I purchased some Copper River salmon here in Houston at Costco last week. I was surprised to see this down here and did miss this from my from Seattle days. Grilled it on a cedar plank with some Tom Douglas Etta's salmon rub (brown sugar base with assorted spices). Super easy to cook this way.

The Copper River salmon are intense in red color from the krill on which they feed. I think it does taste different or at least compared to the artificially colored farm raised salmon that is usually available here. What back yesterday to Costco and no more available.

I'm making a batch of Coconut Ceviche right now for a wedding shower Trina & I are attending tomorrow. Every time I make this for a group, I get bombarded with recipe requests. I don't usually go by direct recipes, but this one I finally wrote this one down. Attached.

TNbourbon
06-13-2009, 20:02
Confessions: I don't care for Papa John's commercial pizza, because it's too sweet for my tastes. And Cam and Jen's marmalade and pumpkin pizza harken it to mind.
Nor do I care for salmon, so Todd and Wade's Copper River reminiscences about it aren't going to make me run out and buy some.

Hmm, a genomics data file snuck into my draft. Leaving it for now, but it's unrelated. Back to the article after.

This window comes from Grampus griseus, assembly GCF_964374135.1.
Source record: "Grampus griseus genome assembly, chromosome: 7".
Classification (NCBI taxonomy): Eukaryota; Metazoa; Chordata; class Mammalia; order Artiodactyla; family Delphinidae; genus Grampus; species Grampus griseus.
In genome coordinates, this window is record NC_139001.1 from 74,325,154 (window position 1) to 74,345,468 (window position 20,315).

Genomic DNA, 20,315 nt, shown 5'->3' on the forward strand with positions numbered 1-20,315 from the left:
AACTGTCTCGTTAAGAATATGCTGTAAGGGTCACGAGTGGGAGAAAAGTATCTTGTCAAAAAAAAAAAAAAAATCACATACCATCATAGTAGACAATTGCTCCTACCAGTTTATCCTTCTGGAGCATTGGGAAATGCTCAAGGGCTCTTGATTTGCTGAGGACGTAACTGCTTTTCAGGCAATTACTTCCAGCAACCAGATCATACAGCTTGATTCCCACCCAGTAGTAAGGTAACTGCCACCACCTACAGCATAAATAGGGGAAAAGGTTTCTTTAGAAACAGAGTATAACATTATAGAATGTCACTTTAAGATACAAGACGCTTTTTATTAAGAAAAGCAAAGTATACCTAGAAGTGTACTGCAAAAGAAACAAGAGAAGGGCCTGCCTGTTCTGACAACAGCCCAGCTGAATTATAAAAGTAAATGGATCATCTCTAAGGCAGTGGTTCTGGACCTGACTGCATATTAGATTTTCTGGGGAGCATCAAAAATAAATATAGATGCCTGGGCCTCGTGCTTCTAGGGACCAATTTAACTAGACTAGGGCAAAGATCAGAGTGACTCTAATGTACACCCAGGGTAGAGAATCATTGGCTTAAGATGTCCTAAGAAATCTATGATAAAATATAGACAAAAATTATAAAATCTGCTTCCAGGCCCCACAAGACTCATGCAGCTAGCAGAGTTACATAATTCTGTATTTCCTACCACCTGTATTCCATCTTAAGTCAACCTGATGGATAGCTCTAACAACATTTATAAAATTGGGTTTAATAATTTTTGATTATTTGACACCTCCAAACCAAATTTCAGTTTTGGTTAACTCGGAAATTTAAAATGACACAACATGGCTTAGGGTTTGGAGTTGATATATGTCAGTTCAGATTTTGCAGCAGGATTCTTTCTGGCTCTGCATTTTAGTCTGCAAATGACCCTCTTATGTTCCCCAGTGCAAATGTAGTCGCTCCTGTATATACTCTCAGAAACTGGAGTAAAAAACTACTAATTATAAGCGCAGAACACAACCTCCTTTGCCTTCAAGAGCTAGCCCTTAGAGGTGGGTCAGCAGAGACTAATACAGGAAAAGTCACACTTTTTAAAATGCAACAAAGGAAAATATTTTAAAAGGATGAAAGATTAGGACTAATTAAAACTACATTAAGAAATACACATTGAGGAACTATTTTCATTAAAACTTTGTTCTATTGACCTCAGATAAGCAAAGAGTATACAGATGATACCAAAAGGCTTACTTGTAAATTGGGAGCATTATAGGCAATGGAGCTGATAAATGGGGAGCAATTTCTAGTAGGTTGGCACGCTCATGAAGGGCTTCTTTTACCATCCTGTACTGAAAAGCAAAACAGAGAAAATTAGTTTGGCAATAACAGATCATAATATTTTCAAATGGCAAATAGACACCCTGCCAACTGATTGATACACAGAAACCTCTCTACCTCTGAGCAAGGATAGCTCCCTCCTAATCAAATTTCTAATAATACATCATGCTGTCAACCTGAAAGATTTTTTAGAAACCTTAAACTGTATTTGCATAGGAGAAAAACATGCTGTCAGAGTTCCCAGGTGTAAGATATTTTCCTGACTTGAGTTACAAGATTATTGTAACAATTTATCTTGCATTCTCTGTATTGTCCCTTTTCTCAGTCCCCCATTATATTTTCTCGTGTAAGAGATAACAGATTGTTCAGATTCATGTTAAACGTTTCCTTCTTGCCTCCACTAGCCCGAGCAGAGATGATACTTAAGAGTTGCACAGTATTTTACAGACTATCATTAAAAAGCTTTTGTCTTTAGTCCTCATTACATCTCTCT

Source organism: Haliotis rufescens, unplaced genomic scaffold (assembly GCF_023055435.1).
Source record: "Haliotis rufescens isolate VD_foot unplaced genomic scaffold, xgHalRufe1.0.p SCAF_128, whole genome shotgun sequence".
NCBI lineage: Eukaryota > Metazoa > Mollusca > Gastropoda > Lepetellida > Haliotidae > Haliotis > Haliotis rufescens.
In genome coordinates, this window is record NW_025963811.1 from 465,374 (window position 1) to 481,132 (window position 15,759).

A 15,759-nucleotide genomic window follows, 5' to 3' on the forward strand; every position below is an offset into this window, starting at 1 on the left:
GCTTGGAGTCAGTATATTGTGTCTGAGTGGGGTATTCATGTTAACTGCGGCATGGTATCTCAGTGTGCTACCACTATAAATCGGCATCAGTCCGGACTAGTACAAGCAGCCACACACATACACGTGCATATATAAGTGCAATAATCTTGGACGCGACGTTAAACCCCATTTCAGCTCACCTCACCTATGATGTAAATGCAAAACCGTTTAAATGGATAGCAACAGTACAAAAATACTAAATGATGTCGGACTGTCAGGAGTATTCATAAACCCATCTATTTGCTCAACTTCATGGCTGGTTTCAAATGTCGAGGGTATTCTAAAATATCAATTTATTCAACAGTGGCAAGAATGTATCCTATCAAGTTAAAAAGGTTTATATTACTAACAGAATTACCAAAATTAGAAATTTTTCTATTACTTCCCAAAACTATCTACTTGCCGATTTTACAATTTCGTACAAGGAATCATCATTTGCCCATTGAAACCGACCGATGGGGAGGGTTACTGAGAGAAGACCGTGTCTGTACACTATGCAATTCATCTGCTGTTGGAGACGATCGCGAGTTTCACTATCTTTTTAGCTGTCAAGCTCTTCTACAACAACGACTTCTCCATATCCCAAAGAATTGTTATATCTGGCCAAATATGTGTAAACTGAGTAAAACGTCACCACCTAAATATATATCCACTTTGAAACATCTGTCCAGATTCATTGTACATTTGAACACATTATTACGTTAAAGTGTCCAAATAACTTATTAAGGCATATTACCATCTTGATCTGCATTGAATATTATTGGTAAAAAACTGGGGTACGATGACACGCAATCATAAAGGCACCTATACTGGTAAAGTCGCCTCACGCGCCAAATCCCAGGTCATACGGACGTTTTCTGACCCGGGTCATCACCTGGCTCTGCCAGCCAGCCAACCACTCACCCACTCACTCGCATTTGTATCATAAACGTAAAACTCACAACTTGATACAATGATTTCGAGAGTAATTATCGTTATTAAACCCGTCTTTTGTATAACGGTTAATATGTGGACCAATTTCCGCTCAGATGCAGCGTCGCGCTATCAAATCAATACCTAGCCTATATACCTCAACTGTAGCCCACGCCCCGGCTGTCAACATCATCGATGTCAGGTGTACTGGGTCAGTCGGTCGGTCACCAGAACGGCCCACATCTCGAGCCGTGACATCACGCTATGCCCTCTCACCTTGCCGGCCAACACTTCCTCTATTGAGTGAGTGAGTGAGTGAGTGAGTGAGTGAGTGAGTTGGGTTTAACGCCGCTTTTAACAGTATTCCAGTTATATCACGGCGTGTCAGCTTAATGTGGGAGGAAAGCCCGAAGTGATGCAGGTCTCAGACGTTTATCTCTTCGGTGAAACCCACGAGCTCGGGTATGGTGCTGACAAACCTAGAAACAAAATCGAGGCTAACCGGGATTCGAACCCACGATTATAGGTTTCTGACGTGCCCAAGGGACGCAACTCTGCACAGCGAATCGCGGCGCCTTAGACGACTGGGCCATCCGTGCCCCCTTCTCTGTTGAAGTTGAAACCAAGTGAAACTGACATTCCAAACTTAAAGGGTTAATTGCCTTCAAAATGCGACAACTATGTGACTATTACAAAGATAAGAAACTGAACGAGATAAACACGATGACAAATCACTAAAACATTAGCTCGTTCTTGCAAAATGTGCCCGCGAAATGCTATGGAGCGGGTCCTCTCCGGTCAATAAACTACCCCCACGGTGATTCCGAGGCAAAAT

However, that doesn't mean I don't appreciate and value their contributions here, because I DO: the preparations and executions put ideas in my head toward applying to things I DO enjoy, and I can adapt their experimentations and recommendations to my own uses.
So, keep it coming, folks -- this is EXACTLY what I'm seeking with this thread...

callmeox
06-14-2009, 21:02
Buy a smoker and make some ribs like I made today:

http://mypict.me/show.php?id=3PXZ

http://mypict.me/show.php?id=3Q0A

Basic Kansas City rub, 5 hours at about 240 degrees over charcoal and a few chunks of applewood, baste with apple juice when you lift the lid to check for tenderness.

Add in a simple cabbage slaw with a bunch of chopped cilantro tossed in for aroma and baked beans and you're eating like a king.

kickert
06-14-2009, 22:53
My wife and I made pita pizzas. The pita bread was homemade (and excellent on its own) then we crafted a variety of different pies - mostly with local products. We had BBQ Chicken, Veggie, Pepper (all sorts of peppers), Meat lovers. It was excellent, easy to make, and a blast to cook together.

Virus_Of_Life
06-15-2009, 17:23
I am grilling up some Copper River Salmon. Personally I cannot tell the difference between Copper River and other Sockeye but I love Salmon so its all good. Going to grill some corn as well.

I think most Sockeye that is sold is wild which is likely the reason you cannot tell the difference. Put it next to a piece of farm raised salmon and I bet you could!


I purchased some Copper River salmon here in Houston at Costco last week. I was surprised to see this down here and did miss this from my from Seattle days. Grilled it on a cedar plank with some Tom Douglas Etta's salmon rub (brown sugar base with assorted spices). Super easy to cook this way.

The Copper River salmon are intense in red color from the krill on which they feed. I think it does taste different or at least compared to the artificially colored farm raised salmon that is usually available here. What back yesterday to Costco and no more available.